Dutch, a kind of archaelogist of recent America, takes us through the abandoned Detroit School Book Depository.
This is a building where our deeply-troubled public school system once
stored its supplies, and then one day apparently walked away from it
all, allowing everything to go to waste. The interior has been ravaged
by fires and the supplies that haven’t burned have been subjected to 20
years of Michigan weather. To walk around this building transcends the
sort of typical ruin-fetishism and "sadness" some get from a beautiful
abandoned building. This city’s school district is so impoverished that
students are not allowed to take their textbooks home to do homework,
and many of its administrators are so corrupt that every few months the
newspapers have a field day with their scandals, sweetheart-deals, and
expensive trips made at the expense of a population of children who can
no longer rely on a public education to help lift them from the cycle
of violence and poverty that has made Detroit the most dangerous city
in America. To walk through this ruin, more than any other, I think, is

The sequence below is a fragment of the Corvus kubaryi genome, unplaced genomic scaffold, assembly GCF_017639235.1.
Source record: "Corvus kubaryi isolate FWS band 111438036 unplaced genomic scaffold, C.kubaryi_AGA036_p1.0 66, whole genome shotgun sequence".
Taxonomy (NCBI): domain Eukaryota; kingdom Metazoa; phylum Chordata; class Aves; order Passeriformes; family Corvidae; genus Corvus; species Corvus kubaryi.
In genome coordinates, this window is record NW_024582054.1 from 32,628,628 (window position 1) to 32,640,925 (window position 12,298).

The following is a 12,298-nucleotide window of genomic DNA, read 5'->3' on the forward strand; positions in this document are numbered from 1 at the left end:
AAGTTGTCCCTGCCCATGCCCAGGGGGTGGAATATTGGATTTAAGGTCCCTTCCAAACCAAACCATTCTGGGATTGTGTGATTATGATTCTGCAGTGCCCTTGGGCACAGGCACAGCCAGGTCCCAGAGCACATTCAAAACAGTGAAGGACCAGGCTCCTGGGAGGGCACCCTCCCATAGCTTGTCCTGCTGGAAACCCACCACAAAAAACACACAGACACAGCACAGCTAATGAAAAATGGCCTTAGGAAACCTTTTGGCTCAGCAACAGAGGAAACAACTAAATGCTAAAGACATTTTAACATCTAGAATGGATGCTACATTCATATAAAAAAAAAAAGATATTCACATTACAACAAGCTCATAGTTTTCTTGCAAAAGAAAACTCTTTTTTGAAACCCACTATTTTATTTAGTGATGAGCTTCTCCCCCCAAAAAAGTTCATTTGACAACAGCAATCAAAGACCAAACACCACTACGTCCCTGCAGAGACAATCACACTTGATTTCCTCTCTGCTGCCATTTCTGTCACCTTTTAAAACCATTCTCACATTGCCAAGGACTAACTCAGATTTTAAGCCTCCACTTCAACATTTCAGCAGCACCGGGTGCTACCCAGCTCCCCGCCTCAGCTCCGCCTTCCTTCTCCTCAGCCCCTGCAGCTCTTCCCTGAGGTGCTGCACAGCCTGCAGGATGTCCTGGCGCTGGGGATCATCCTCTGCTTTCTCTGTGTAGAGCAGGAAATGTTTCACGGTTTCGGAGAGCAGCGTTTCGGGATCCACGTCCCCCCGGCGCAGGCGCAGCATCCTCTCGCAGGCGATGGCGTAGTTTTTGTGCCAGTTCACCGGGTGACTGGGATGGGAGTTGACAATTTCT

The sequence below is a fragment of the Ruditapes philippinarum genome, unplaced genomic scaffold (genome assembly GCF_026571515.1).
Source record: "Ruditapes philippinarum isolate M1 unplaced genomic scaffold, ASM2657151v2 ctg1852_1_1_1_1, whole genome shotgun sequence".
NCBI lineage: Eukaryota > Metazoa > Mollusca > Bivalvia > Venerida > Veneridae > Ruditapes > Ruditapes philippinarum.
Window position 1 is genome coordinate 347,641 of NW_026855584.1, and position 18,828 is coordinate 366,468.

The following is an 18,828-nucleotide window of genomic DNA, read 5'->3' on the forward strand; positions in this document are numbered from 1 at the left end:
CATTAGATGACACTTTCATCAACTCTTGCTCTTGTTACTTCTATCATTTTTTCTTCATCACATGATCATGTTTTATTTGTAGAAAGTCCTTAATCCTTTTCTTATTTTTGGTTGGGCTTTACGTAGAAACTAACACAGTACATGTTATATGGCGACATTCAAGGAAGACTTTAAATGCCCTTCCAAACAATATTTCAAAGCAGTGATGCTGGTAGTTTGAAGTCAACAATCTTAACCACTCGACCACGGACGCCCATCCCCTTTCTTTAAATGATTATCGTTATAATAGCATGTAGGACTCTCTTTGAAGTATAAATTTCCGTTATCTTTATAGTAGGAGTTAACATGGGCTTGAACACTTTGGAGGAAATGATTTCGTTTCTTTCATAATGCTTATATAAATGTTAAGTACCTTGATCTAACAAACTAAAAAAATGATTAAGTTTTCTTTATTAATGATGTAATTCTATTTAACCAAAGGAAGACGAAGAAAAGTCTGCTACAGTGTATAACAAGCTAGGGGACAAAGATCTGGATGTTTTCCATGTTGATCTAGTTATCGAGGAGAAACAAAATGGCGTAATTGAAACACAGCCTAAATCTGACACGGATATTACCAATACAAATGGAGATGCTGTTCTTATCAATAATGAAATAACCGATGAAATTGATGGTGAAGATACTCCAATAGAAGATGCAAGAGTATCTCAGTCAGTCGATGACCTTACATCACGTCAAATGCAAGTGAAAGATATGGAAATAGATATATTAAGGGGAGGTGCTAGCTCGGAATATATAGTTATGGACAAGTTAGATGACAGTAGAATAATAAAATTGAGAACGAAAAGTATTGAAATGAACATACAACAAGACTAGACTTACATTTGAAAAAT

to obliquely experience the real tragedy of this city; not some
sentimental tragedy of brick and plaster, but one of people.
Pallet after pallet of mid-1980s Houghton-Mifflin textbooks, still unwrapped in their original packaging, seem more telling of our failures than any vacant edifice. The floor is littered with flash cards, workbooks,
art paper, pencils, scissors, maps, deflated footballs and frozen
tennis balls, reel-to-reel tapes. Almost anything you can think of used
in the education of a child during the 1980s is there, much of it
charred or rotted beyond recognition. Mushrooms thrive in the damp ashes of workbooks. Ailanthus altissima, the "ghetto palm" grows in a soil made by thousands of books that have burned, and in the pulp of rotted English Textbooks. Everything of any real value has been
looted. All that’s left is an overwhelming sense of knowledge unlearned
and untapped potential.
More pictures here.